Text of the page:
eJournal Woodring College of Education Western Washington University eJournal

Western Washington University


ISSN 1935-7699
Journal of Educational Controversy
VOLUME 2, NUMBER 2, SUMMER 2007

Developing Dispositions: Professional Ethic or Political Indoctrination?


EDITORIAL

Developing Dispositions: Professional Ethic or Political Indoctrination
Lorraine Kasprisin
Editor


PROLOGUE
Editor: On March 30, 2006 and May 12, 2007, Gary Howard facilitated several workshops at Western Washington University, based on his book, We Can’t Teach What We Don’t Know. His workshops provided the impetus for reexamining the concept of dispositions in teacher education (view video of the workshops from Mar. 30, 2006 and May 12, 2005). We are dedicating this issue to Gary Howard, who has written a special prologue for this issue.

Dispositions for Good Teaching
Gary R. Howard
REACH Center for Multicultural Education


INTRODUCTORY ESSAY – HISTORICAL PERSPECTIVE
Antecedents of Disposition Testing: Lessons from the History of the Good Teacher
Jennifer de Forest
University of Virginia


INTRODUCTORY ESSAY – INTERNATIONAL PERSPECTIVE
Teachers’ Ethics: Education International and the Forging of Professional Unity
Athena Vongalis-Macrow
La Trobe University, Melbourne, Australia 


Controversy Addressed in this Issue

Because teachers hold a very special trust in working with the young, public licensure and assessment have become part of the screening process in certifying new teachers for their roles. What makes up the qualities of a professional teacher and what should be legitimately assessed? Recently, schools of education and various accreditation bodies have begun to go beyond knowledge and teaching competences, and have begun to assess candidates for proper dispositions. In some colleges, conservative students have complained that these evaluations have discriminated against them for their beliefs and constitute a form of ideological indoctrination, amounting to a political litmus test. Conversely, educators of teachers argue that adherence to a professional code of ethics is expected of teachers as with all professionals. Furthermore, they argue that they have a responsibility to both their graduates and to the public to assure that prospective teachers will act in an ethical way in the classroom and are sensitive to issues of social justice and white privilege in this society.  The Journal of Educational Controversy invites readers to submit carefully thought-out analyses on this conflict that will shed some light on the issues and provide a reasoned, tenable position.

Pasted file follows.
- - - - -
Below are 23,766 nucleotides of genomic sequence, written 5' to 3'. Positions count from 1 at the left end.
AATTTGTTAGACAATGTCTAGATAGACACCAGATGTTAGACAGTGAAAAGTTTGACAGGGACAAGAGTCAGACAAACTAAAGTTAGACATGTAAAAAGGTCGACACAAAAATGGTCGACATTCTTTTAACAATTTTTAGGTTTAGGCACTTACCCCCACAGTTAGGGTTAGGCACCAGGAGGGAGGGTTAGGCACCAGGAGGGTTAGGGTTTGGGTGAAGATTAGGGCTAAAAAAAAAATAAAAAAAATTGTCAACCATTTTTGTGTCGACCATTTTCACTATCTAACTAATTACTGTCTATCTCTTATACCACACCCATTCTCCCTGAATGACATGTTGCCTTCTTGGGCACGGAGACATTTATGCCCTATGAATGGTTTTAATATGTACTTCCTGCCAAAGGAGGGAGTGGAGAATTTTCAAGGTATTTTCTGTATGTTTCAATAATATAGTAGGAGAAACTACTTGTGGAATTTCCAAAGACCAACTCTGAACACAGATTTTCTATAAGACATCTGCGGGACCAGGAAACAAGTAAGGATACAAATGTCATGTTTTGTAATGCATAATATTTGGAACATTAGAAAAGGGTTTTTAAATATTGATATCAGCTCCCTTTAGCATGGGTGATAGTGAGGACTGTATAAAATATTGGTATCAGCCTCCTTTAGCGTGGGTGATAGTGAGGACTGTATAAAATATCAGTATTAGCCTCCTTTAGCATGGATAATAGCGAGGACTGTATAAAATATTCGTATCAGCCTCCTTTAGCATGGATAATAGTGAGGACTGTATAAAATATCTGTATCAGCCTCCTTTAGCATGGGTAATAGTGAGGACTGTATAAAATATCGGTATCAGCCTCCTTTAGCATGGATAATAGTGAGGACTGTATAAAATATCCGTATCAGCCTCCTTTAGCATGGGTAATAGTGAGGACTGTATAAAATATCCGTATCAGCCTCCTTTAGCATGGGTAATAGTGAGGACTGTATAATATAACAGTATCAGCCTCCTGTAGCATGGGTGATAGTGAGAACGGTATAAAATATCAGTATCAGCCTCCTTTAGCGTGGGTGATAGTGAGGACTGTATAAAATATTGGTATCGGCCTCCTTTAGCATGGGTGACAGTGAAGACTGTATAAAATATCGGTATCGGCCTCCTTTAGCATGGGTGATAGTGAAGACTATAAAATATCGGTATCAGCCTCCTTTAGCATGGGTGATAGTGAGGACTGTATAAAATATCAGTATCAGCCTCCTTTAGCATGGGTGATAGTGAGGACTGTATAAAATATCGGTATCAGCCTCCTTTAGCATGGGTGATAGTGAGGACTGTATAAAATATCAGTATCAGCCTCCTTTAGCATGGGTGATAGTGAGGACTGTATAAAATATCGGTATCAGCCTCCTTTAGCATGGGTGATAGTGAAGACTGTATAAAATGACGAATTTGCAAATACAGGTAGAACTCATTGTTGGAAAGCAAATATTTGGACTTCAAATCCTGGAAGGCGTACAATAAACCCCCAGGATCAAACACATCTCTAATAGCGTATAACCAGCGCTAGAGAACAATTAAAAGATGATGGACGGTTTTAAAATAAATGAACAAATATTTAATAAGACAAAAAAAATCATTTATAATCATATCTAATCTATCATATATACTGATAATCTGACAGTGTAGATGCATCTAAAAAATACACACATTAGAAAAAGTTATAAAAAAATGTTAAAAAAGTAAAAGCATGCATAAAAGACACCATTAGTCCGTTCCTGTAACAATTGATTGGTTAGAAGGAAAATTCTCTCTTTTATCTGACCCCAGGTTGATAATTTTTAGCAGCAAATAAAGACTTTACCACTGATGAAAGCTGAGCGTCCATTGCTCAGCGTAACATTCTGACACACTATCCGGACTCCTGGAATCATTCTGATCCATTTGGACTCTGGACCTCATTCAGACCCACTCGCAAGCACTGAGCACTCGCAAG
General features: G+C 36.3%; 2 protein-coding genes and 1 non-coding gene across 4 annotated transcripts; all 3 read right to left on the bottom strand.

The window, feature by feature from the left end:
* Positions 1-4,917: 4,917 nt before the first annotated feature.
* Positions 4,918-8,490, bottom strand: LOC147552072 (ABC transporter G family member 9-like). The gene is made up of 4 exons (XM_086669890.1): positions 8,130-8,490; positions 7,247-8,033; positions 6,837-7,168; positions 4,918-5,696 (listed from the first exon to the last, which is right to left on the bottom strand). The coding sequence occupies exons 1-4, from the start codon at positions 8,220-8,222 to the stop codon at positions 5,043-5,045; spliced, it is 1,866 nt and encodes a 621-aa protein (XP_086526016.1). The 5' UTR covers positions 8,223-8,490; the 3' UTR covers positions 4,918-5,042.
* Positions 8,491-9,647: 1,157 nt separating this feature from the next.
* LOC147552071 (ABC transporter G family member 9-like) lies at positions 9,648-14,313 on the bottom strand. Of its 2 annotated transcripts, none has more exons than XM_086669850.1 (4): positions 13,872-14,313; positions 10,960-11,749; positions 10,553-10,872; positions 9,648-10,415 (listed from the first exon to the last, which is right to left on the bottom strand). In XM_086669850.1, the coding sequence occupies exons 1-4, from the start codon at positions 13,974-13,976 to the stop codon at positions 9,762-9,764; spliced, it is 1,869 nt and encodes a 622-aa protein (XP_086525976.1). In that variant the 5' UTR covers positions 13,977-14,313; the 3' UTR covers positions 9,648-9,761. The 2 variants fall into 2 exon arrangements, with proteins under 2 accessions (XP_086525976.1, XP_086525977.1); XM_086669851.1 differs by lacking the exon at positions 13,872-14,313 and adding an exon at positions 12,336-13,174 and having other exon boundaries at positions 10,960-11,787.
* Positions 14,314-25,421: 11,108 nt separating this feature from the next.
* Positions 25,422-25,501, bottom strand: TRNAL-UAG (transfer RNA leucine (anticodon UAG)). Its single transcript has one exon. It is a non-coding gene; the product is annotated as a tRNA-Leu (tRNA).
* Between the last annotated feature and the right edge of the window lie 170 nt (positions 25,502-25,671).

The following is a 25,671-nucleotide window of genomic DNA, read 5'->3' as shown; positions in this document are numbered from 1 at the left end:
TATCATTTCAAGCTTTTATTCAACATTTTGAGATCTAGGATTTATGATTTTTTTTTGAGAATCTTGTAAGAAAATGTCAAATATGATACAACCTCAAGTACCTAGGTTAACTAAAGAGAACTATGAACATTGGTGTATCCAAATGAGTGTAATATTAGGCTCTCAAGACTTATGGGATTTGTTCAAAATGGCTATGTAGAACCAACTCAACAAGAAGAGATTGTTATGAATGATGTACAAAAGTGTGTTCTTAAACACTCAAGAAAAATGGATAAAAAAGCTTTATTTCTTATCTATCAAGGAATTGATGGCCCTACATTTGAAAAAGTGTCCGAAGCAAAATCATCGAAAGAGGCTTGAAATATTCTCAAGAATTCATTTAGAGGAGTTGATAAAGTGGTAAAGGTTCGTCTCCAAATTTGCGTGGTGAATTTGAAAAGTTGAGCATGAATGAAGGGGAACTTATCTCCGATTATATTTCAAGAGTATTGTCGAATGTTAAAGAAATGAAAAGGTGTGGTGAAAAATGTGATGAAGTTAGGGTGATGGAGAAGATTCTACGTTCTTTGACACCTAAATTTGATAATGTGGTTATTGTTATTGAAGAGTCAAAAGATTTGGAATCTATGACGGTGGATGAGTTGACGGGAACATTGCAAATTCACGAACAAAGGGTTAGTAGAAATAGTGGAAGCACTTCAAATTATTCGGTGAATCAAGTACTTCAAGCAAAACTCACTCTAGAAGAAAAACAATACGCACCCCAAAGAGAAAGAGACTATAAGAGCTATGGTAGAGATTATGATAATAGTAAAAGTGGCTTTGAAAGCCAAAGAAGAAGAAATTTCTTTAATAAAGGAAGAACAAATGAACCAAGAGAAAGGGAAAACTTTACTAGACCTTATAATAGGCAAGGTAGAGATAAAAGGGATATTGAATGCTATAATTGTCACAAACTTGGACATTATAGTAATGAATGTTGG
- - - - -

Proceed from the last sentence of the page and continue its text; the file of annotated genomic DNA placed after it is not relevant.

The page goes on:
ARTICLES IN RESPONSE TO CONTROVERSY 

Ideological Indoctrination and Teacher Education
William Hare
Mount Saint Vincent University, Halifax, NS, Canada 

Advocacy and Teaching
Stanley Fish
Florida International University
NY Times Columnist 
Reprinted by permission of the author, from a New York Times article, March 24, 2007. This article is part of a larger project entitled "Save The World On Your Own Time: Or Why Colleges and Universities Should Tear Up Their Mission Statements and Just Aim Low."

Developing Dispositions for Ambitious Teaching
David Carroll
Western Washington University

Making sense of dispositions in teacher education: Arriving at democratic aims and experiences
Thomas Misco
and James Shiveley
Miami
University

Teaching (for) dispositions?
Old debates, new orthodoxies: Hanging onto a ‘knowledge approach’

Paul Tarc

York
University, Toronto, Canada

In the spirit of self-assessment: Critical engagement and moral agency in pre-service teacher education
Sheron Fraser-Burgess
Ball State University 

Lessons from the Periphery: The Role of Dispositions in Montessori Teacher Training
Keith Whitescarver
The College of William and Mary 
Jacqueline Cossentino
University of Maryland


SPECIAL SECTION ON THE POLITICS OF “SOCIAL JUSTICE” 

An Analysis of NCATE's Decision to Drop "Social Justice"
Bonnie Johnson and Dale D. Johnson
Dowling College 

Setting the Record Straight
Arthur E. Wise
President, National Council of Accreditation of Teachers Education (NCATE) 

Dark Times Indeed: NCATE, Social Justice, and the Marginalization of Multicultural Foundations
Dan W. Butin
Cambridge College


ABOUT THE AUTHORS